The ACLU of Southern California [advocacy website], on behalf of several people with Temporary Protected Status (TPS) and citizens whose parents have Temporary Protected Status, filed [press release] a lawsuit [complaint, pdf] in federal court on Monday challenging the Trump Administration’s termination of protected status that could push over 200,000 people out of the country.
The Trump administration has terminated TPS for all people from El Salvador [JURIST Report], Haiti [JURIST Report], Nicaragua, and Sudan.
The suit contends that the Trump Administration’s interpretation of the TPS statute [8 U.S.C. § 1254a] is unconstitutional because it interferes with the right of school-aged citizen children of TPS beneficiaries to reside in the country. The young citizens would have to choose whether to leave the country or to remain without their parents.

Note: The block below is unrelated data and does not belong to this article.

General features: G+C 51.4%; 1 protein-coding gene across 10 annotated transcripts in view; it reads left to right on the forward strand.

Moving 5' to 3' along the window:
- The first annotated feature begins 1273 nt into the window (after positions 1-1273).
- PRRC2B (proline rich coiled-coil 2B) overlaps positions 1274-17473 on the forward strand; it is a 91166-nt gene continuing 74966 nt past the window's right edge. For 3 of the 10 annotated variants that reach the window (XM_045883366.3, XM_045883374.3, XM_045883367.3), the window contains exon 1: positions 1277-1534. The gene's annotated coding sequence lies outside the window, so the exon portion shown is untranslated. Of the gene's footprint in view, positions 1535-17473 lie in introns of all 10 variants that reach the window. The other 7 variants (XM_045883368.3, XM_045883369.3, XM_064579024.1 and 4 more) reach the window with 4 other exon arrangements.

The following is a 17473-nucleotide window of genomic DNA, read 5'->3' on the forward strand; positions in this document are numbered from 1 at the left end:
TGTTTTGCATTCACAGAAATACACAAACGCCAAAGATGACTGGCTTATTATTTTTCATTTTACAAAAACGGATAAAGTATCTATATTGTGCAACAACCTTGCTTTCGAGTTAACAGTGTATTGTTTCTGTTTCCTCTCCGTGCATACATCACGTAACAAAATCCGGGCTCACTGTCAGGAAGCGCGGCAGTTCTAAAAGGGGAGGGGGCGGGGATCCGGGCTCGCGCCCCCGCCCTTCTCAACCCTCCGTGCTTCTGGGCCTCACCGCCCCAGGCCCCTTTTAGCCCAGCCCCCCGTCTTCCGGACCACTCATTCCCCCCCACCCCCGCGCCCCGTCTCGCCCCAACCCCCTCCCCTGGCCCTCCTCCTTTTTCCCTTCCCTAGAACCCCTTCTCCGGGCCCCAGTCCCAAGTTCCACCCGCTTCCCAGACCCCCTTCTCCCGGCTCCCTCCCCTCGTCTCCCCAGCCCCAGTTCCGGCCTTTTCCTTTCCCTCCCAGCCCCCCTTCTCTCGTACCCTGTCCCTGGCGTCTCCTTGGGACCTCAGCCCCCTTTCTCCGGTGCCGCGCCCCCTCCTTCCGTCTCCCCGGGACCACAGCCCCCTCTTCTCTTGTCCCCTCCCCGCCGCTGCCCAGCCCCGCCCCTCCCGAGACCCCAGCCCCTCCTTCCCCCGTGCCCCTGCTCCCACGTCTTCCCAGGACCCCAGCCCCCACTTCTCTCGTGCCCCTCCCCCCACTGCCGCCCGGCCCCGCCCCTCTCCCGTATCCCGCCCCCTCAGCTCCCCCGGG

The suit next alleges that the interpretation violates the Due Process Clause of the Fifth Amendment [text] of the Constitution. The complaint asserts that suspension of the program violates the Equal Protection guarantee of the Due Process Clause because it is based on biases against certain races and national origins, particularly those of people from countries Trump has described in derogatory terms.
The plaintiffs also assert that the administration’s decision deviates from prior interpretations in a manner that violates the Administrative Procedure Act [text]. They claim that these actions disregarded the reliance interests of those who have been living in the country peacefully and are “arbitrary, capricious, an abuse of discretion, or otherwise not in accordance with law.”